Arctic sea ice has declined at a rapid rate since the 1990s. Summer sea ice extent has declined by about 50% and sea ice thickness by about 40%. Arctic sea ice has thus moved into a new, more vulnerable regime with predominance of first-year ice, longer periods of open water, and enhanced surface melt rates. But – the Arctic is also subject to large natural variability, especially in the Atlantic sector; and a number of non-linear feedbacks play an important role in both enhancing and dampening the ice loss.

The mismatch between expected and observed rates of Arctic climate change is most clearly reflected by the fact that despite the progress, climate models are still unable to predict critical aspects of sea ice changes and their timing. This mismatch highlights the gap in our understanding of the underlying processes and feed- backs, as well as their realistic representation in climate models.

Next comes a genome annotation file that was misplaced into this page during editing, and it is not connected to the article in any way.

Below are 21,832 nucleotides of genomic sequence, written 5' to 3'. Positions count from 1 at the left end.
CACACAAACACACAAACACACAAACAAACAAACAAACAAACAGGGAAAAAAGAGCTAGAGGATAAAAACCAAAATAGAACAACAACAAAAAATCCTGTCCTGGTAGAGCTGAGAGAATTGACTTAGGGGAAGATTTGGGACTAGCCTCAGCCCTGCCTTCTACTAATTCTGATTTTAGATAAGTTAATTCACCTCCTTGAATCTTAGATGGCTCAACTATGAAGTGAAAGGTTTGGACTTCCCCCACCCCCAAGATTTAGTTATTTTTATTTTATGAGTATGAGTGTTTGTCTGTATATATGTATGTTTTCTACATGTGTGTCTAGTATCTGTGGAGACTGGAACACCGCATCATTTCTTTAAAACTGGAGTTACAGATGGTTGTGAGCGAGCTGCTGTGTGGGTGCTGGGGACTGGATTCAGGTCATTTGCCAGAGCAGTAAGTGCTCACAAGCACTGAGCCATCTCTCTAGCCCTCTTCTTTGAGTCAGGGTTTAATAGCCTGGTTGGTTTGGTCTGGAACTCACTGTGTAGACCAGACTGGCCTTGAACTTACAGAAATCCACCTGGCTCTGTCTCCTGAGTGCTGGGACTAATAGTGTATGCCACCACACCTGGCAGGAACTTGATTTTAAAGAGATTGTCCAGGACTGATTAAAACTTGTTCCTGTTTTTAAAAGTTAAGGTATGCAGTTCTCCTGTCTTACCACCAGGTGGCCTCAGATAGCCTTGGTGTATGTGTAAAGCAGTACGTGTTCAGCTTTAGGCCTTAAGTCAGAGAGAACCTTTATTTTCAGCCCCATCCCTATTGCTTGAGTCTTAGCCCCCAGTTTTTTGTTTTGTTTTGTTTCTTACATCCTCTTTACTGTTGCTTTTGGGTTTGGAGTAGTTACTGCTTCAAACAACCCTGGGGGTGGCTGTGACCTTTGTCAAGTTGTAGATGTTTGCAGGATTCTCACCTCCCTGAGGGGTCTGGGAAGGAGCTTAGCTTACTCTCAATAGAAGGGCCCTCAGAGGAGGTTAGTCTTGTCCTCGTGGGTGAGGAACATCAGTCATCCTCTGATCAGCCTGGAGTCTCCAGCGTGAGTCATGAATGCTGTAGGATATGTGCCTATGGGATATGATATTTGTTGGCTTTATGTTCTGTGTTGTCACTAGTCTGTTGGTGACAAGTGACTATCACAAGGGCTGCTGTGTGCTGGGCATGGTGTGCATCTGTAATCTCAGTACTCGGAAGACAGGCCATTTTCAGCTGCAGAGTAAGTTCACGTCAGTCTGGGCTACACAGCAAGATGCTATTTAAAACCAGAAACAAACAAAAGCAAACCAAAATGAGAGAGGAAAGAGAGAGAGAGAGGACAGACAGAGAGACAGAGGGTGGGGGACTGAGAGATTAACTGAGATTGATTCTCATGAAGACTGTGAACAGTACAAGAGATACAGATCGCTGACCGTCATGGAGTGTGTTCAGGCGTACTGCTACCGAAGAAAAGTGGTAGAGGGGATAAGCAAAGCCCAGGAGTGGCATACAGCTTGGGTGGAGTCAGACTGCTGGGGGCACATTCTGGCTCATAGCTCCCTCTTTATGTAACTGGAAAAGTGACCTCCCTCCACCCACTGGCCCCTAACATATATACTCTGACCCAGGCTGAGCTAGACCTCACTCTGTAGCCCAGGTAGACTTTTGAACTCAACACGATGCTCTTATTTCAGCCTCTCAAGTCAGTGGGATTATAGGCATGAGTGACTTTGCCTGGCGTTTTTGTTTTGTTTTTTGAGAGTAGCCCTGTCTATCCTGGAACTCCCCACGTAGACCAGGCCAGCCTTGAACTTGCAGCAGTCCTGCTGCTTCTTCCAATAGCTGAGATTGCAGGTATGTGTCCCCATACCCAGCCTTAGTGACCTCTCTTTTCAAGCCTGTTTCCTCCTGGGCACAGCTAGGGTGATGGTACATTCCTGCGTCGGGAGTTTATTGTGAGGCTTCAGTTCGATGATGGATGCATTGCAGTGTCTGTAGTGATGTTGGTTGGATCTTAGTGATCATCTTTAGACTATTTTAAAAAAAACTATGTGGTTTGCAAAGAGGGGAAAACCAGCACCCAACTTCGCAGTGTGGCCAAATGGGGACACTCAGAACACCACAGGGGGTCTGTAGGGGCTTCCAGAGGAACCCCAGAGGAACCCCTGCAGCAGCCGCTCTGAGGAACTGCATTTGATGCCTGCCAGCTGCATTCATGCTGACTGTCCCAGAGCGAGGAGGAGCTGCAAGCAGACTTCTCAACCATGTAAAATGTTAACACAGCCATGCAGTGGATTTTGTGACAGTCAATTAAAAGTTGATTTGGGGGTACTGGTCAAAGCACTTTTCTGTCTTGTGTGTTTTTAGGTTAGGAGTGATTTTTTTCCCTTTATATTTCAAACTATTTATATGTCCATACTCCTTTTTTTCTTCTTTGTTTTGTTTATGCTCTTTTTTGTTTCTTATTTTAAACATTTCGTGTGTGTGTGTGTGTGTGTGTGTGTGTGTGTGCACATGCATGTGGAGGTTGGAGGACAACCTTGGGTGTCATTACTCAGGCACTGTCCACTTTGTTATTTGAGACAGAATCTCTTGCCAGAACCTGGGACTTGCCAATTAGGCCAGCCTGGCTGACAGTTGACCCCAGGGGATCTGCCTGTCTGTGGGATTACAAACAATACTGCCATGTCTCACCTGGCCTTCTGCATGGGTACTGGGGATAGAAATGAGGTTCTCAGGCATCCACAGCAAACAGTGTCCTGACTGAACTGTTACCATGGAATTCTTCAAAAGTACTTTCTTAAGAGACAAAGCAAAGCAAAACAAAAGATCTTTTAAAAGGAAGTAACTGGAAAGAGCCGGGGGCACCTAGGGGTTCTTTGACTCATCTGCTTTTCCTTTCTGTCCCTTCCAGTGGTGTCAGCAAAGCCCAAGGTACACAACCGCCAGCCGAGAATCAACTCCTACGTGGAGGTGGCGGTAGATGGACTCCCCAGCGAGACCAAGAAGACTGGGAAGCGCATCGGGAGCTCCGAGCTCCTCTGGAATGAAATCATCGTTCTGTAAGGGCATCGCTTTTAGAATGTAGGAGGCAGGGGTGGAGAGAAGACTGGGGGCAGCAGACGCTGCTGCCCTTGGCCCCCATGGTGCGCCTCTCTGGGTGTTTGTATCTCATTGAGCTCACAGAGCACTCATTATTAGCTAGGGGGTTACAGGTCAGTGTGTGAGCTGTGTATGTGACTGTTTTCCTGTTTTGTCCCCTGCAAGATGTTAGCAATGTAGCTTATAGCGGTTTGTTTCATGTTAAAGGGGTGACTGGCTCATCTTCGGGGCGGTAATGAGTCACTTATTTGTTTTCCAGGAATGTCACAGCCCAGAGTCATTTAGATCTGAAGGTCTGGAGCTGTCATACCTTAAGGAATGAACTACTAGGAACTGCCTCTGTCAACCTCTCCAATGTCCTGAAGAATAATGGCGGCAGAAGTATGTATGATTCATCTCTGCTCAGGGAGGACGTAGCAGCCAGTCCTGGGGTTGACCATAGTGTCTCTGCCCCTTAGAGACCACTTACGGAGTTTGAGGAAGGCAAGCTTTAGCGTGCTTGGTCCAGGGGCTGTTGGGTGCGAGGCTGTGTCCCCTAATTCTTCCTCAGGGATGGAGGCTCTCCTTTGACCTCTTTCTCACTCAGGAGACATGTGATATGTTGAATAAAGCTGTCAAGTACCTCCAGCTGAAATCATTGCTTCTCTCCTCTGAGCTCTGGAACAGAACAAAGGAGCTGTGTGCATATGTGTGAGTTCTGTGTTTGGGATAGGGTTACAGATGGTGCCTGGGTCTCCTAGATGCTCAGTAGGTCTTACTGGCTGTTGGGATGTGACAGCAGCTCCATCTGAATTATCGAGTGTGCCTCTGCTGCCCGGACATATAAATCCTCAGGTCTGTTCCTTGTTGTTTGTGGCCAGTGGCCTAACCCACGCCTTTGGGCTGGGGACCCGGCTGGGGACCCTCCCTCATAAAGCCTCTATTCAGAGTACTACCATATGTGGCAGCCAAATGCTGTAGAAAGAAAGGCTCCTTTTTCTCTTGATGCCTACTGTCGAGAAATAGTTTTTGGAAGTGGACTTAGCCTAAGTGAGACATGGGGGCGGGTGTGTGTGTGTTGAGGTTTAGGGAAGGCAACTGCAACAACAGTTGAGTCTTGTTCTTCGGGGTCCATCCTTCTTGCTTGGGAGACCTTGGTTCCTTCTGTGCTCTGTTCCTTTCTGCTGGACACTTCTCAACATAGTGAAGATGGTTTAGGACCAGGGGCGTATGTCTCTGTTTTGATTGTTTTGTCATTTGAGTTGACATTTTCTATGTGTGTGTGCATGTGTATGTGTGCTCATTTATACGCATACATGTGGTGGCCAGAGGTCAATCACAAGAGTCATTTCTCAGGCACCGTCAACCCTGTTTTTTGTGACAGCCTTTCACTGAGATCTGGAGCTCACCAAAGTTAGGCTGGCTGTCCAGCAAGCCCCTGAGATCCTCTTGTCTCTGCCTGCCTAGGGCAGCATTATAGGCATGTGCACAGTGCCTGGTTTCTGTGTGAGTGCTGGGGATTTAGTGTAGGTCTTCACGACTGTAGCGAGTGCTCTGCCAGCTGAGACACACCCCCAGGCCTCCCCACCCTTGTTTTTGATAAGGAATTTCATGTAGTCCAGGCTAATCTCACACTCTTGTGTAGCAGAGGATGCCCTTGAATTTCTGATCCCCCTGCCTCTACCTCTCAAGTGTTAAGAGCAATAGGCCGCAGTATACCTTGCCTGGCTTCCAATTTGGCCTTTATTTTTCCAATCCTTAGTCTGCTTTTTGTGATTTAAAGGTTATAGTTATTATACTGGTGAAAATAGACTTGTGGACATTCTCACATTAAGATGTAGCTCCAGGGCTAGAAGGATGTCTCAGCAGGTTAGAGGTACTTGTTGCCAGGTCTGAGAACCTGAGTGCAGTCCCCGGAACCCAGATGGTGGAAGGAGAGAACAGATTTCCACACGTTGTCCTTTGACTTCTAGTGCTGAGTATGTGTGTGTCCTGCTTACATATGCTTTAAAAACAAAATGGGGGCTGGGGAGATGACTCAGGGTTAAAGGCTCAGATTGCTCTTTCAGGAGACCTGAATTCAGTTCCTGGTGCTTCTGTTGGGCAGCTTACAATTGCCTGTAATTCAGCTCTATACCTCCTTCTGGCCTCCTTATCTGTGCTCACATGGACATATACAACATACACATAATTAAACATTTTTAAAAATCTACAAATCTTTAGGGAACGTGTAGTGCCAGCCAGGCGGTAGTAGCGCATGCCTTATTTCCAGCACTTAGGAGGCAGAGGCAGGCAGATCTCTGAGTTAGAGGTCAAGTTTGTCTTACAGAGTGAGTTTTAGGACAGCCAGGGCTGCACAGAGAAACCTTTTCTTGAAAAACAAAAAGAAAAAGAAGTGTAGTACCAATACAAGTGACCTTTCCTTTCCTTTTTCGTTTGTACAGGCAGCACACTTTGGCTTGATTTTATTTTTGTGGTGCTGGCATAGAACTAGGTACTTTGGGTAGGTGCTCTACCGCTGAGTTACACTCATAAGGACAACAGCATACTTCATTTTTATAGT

To ensure progress, Arctic ECRA recommends to:

  • Maintain and enhance our European multi-disciplinary monitoring capabilities, which have been effective at detecting recent changes,
  • Carry out dedicated joint observational and modelling campaigns to gain a better understanding of climate-relevant processes and ensure their accurate representation in climate models,
  • Study natural variability of the Arctic climate system and its representation by models,
  • Provide more reliable Arctic climate change predictions and projections to stakeholders based on the output of improved climate models, and
  • Develop schemes that provide improved information of climate change uncertainty.
  • Conduct further research into decadal scale variability to make reliable future predictions of Arctic sea ice


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